646

\({>}30~\mathrm{s}\) duration directed to magnetopause

Gutynska et al. (2015)

Density Enhancements

Jun 2007–Dec 2008

THEMIS

Dayside & Flanks

\(\rho _{\mathrm{msh}}\)

\(\frac{3}{2} \langle \rho _{\mathrm{msh}} \rangle _{500\,\mathrm{s}}\)

1312

 

2.1 Physical Quantities and Nomenclature

A number of different physical quantities have been used to identify transient events. While originally Němeček et al. (1998) looked at ion flux \(\rho _{\mathrm{msh}} v_{\mathrm{msh}}\) due to the limitations of Interball-1 and Magion 4’s plasma instrumentation, Table 1 demonstrates that most studies since have used the magnetosheath dynamic pressure (in Earth’s rest frame) \(P_{\mathrm{dyn,msh}} = \rho _{\mathrm{msh}} v_{\mathrm{msh}}^{2}\). Other studies have also used quantities either proportional to this, such as the kinetic energy density \(\frac{1}{2} \rho _{\mathrm{msh}} v_{\mathrm{msh}}^{2}\), or quantities which are typically dominated by the dynamic pressure in these structures, e.g., the sum of dynamic, thermal (\(P_{\mathrm{th,msh}}\)) and magnetic (\(P_{B,\mathrm{msh}}\)) pressures (see Sect. 4 for more on properties). The use of dynamic pressure is perhaps a natural choice when considering possible magnetospheric effects (discussed in Sect. 6), since the magnetopause’s location and motion are largely controlled by the balance of pressure on either side of the boundary. However, a number of studies have investigated enhancements in the density (Karlsson et al. 2012, 2015b; Gutynska et al. 2015) or in the (anti-sunward/negative-\(x\) component of the) velocity (Hietala et al. 2009, 2012; Gunell et al. 2014).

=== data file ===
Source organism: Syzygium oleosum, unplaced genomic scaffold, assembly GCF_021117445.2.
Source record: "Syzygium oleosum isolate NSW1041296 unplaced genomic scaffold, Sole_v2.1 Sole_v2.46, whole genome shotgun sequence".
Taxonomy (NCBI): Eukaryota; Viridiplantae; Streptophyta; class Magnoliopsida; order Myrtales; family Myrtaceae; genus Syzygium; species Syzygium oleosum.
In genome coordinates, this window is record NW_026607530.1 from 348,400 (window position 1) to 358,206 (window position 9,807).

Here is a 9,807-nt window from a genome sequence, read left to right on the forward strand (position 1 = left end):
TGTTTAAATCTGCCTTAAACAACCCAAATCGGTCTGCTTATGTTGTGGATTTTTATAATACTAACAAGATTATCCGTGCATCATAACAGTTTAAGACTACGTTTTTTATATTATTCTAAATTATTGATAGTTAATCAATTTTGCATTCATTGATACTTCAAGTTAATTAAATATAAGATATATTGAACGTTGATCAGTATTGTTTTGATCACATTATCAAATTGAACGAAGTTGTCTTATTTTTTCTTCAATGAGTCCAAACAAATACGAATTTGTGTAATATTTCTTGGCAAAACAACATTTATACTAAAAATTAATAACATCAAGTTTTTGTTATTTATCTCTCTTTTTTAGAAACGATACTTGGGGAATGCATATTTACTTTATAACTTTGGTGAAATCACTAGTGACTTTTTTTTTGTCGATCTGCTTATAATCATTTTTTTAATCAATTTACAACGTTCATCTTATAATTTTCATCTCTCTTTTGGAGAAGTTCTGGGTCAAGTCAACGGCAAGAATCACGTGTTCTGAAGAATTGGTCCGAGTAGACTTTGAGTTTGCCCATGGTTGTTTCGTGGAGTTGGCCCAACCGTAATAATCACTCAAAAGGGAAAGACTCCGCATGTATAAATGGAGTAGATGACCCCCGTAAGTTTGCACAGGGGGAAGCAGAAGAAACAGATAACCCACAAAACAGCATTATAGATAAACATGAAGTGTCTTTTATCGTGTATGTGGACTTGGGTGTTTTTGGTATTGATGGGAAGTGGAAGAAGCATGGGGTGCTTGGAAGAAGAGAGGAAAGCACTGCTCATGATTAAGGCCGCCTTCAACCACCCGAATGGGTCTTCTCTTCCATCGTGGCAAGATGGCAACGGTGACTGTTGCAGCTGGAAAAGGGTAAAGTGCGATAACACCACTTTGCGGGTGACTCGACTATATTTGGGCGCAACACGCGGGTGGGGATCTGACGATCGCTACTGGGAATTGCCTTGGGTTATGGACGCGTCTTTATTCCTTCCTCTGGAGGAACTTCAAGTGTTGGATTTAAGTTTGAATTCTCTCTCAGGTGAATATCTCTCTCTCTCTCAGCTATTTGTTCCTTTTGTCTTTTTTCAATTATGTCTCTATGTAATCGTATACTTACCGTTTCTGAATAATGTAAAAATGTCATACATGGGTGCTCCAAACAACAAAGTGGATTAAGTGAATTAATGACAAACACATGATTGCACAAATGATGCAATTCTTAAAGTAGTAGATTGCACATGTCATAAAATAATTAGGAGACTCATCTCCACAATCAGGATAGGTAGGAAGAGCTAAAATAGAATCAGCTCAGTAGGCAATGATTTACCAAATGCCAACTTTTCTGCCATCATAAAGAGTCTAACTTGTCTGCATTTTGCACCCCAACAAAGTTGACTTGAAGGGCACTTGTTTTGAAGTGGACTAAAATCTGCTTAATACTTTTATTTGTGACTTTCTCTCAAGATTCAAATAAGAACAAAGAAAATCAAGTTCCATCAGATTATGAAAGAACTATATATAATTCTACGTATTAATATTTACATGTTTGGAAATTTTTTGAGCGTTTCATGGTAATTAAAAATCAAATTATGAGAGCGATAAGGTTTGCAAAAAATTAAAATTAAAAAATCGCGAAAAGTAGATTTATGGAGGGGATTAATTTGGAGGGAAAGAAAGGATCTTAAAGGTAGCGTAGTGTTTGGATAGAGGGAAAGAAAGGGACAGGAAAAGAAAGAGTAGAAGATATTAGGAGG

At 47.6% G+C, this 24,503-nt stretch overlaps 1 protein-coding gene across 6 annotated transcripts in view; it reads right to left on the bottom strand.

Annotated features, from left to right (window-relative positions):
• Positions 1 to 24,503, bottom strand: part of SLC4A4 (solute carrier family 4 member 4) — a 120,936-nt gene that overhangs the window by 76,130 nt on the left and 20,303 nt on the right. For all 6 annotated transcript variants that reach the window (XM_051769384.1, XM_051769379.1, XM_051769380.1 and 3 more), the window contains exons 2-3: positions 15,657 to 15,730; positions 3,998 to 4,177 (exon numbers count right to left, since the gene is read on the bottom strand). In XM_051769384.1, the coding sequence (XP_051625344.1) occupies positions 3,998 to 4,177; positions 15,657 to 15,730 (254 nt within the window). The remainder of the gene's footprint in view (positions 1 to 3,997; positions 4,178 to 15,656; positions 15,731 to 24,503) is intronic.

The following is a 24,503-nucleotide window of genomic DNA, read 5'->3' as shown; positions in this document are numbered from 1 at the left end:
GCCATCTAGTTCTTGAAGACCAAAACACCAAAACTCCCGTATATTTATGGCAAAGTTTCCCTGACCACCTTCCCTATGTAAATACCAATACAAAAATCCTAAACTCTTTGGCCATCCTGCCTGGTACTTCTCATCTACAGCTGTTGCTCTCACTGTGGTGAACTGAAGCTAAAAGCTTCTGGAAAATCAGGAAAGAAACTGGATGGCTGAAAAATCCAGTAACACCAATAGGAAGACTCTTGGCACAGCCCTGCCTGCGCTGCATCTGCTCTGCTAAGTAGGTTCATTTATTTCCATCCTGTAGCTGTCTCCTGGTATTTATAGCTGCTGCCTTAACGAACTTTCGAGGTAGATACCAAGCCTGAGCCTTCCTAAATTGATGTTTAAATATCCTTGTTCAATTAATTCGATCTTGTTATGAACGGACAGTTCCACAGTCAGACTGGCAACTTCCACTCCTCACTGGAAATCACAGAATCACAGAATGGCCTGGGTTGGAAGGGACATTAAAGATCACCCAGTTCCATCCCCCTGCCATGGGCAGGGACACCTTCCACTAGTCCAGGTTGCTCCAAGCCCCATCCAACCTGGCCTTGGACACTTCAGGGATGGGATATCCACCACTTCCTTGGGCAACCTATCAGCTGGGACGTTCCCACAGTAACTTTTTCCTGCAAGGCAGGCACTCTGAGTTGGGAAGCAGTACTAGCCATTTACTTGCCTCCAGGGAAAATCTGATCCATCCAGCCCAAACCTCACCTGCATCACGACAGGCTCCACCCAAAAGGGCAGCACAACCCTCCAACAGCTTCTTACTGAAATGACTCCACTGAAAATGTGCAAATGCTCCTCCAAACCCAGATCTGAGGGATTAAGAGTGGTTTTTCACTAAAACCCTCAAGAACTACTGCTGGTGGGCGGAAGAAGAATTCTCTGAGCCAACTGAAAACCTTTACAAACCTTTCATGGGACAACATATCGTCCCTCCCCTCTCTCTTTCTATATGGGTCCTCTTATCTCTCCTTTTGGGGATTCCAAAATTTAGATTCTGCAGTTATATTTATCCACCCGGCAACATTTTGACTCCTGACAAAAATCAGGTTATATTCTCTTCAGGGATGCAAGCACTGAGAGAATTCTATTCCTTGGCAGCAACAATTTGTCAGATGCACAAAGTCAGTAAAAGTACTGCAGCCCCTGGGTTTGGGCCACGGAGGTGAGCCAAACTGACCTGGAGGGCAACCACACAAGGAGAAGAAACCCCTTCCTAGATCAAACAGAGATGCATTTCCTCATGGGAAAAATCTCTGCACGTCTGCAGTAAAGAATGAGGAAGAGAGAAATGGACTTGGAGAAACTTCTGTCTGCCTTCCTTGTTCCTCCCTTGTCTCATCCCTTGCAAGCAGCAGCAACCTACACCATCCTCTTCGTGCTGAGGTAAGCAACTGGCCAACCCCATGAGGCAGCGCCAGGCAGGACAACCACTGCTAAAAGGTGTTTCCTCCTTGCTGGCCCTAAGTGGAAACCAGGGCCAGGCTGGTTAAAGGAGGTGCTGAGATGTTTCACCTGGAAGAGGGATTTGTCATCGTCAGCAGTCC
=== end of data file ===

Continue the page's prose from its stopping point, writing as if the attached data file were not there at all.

The choice of physical quantity has often affected the nomenclature of these transients. A number of studies have simply labelled the transients as “enhancements” or “pulses” in said physical quantity, however the most common term to date has been as “jets” of some description. A similar term “plasma stream” was used by Savin et al. (2014). It should be noted that some “jets” may not necessarily have an enhancement in the magnetosheath flow velocity, though such cases are in the minority (e.g. Archer and Horbury 2013) as discussed more thoroughly in Sect. 4.2. However, some definitions of a fluid jet consider an increase in momentum, and not necessarily only velocity (e.g. Prokhorov 1974). Finally, the name “plasmoid” has also been applied citing its use in describing either a “plasma-magnetic entity” (Bostick 1956) or “a coherent mass of plasma” (Simpson and Weiner 1989). This has typically been ascribed to enhancements in magnetosheath density (Karlsson et al. 2012, 2015b), though curiously Gunell et al. (2014) used the term to describe velocity structures. Gunell et al. (2014) discussed how the nomenclature of the transient structures may implicitly evoke their spatial structure. They argued “pulses” should have large cross-sectional areas comparable to that of the magnetosphere, “jets” or “streams” imply an elongation along the flow across the entire magnetosheath depth but with small transverse scales, whereas “plasmoids” best describe structures with small dimensions in all directions compared to the magnetosheath system in which they occur. As discussed in Sects. 4.3 and 9.2, while some results on the morphology of these structures have been reported, this topic remains a current area of investigation.